We decided to walk along Nathan Road (main city thoroughfare) pausing to check the prices in the jewelry district stores. I found a nice Casio watch (made in Japan), and was able negotiate the clerk down to a more reasonable price. I forgot to mention earlier that almost everyone in Hong Kong speaks some English.

Continuing down Nathan Road, on sidewalks engulfed with pedestrians, and city buses whizzing perilously close by, we found the area we were looking for that would have a good price on computer peripherals, and hopefully a great deal on USB drives. We did find two shops, but there were no “deals” and no one was anxious to “deal”, so we decided to head back to an area closer to the ship and the specialty shops. On the way to a bus stop on Nathan Road, we crossed an alley size street that was about two or three blocks long marked on our map as “Ladies Market”. Had Barbara not already disposed of most of our HK $, I would have lost her. I was so proud when she stated “I’m not even going to look”.

Most Kowloon city busses are also double decker; however the one we boarded had few seats, mainly poles and hand straps to hang onto, we did not venture to the second deck. We tossed some HK coins in the hopper and squeezed our way to a standing spot, just as Mario’s other brother put the hammer to the floor. This is standard starting procedure even though the bus may be only traveling to the next stoplight!! Likewise, stopping is the reverse of starting, with the brakes squealing in protest, accompanied by the groaning of terrified tourists. During the many stops along the way, we noticed that most new riders simply held their wallet or purses up to a “fast pass” scanner to pay the fare. The Japanese and Chinese seem to have a greater love affair with the latest technology, some of which is still not widely available in North America. We could find no merchants wanting to deal on a USB drive, one even told me when I offered 50 HK$ less than his asking price responded, “Sure – next year!” Unsuccessful , we returned to the ship.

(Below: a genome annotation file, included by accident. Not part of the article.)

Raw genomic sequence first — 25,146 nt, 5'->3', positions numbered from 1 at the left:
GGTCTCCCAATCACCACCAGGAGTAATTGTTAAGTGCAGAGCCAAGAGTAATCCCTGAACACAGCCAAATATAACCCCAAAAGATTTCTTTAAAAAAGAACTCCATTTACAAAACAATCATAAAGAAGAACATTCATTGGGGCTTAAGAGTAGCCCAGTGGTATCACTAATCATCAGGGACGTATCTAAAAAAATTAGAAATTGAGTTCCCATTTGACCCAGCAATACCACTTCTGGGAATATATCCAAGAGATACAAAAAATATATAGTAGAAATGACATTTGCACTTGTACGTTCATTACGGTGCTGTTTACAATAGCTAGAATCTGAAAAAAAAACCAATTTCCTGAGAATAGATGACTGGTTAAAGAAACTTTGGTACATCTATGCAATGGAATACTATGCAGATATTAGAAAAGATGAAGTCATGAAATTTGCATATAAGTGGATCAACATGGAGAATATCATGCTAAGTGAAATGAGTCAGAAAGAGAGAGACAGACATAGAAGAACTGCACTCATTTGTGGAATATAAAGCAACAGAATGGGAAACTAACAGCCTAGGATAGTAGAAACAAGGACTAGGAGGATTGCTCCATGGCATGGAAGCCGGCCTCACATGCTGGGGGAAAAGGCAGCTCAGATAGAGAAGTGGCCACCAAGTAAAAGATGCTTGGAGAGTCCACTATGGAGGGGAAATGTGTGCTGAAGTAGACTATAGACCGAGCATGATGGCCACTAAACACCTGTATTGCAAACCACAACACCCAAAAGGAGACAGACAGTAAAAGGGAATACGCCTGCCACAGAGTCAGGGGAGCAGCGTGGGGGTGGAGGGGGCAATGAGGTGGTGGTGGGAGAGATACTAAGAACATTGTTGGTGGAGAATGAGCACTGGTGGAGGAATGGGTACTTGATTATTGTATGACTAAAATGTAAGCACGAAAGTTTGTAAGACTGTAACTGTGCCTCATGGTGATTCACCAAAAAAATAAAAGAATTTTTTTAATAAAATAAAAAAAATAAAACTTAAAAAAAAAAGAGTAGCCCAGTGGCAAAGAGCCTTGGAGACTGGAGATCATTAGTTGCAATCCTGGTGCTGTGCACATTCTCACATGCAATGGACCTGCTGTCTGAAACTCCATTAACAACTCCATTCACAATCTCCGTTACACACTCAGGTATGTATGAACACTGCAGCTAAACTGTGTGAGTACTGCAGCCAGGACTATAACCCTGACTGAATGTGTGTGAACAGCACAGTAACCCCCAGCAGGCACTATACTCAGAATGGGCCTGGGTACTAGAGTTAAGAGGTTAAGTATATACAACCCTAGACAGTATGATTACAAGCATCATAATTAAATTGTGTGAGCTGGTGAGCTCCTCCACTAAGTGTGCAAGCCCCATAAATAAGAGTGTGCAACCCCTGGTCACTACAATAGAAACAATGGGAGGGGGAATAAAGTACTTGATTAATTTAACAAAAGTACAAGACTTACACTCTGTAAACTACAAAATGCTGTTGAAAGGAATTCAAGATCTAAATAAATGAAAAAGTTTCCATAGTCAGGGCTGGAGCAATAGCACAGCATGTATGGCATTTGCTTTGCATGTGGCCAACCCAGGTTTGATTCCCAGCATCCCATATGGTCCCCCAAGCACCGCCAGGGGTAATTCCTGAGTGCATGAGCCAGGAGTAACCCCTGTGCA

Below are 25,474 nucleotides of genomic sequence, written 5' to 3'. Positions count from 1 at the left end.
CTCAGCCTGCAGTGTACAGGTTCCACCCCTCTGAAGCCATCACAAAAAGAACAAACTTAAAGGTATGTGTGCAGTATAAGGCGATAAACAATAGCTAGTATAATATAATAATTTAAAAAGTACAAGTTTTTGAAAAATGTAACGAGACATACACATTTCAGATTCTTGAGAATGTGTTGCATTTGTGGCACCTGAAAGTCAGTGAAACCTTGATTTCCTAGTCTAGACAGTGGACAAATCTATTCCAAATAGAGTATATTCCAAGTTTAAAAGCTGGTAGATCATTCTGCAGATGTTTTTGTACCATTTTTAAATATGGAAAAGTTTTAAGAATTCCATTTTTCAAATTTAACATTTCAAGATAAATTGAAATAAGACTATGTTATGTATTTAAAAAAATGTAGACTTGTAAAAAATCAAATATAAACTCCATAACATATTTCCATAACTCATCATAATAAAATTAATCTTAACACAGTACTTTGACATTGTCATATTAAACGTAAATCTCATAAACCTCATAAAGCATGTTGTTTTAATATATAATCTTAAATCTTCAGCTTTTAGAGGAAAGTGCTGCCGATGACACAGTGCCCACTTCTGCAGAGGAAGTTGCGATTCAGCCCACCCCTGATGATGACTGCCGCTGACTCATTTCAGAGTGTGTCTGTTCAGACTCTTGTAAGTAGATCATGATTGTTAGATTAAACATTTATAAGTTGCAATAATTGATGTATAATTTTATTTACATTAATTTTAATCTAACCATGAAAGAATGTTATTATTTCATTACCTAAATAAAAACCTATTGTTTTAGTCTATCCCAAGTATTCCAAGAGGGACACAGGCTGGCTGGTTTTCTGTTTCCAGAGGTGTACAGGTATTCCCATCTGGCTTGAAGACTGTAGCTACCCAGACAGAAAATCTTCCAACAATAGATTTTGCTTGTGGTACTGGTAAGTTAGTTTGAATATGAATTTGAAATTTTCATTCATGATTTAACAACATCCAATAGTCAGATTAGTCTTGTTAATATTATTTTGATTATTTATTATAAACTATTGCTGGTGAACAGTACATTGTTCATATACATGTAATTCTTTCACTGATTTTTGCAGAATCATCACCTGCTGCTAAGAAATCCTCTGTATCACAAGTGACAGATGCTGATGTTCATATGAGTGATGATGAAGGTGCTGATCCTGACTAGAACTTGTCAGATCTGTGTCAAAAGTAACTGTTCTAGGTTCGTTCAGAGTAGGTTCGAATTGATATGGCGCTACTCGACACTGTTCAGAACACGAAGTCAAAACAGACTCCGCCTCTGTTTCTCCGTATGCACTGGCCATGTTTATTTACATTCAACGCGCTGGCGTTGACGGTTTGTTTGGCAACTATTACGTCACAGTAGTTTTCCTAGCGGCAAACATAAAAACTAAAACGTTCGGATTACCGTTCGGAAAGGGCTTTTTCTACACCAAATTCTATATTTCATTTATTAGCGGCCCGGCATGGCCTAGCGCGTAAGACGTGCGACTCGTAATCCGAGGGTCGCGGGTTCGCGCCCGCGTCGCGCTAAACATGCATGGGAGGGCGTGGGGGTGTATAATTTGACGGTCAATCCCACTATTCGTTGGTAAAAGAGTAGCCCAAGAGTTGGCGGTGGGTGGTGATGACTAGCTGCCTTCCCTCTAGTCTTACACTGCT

After our evening meal in the ship’s main dining room, we decided to go back ashore and take a stroll along the waterfront promenade. There were hundreds of families, friends and tourists gathering for what is billed as the “World’s Largest Permanent Light and Sound Show” by Guinness World Records. It includes 44 buildings on both sides of Victoria Harbour and runs for about 13 minutes nightly at 8:00PM. We had watched part of this show from the aft deck of the ship the night before but were not impressed, as we were unable to hear the “sound” part. As we joined the gathered throng and waited for the beginning of the show, we were entertained by the many and varied watercraft still plying the harbor waters. Promptly at 8 PM an announcement, in several languages, was broadcast from speakers built into the promenade concrete walls, preparing everyone for the start of the show. I would be hard pressed to describe what we saw and heard for the next few minutes. Each building in the show had lights that would blink on and off in synchronization with the fast paced digital music, flood lights, and animated marquee lights flashed on and off as laser lights of every color pierced the night sky. In my mind I kept comparing it to “low wattage”, Disneyland’s Main Street Electric Light Parade and Fireworks show wrapped up in an Oriental Electronic package. It was a fitting conclusion to two wonderful days at one of the world’s most beautiful harbors.

Can you tell we loved Hong Kong?

From the steamy South China Sea, we send our regards,

Jack and Barbara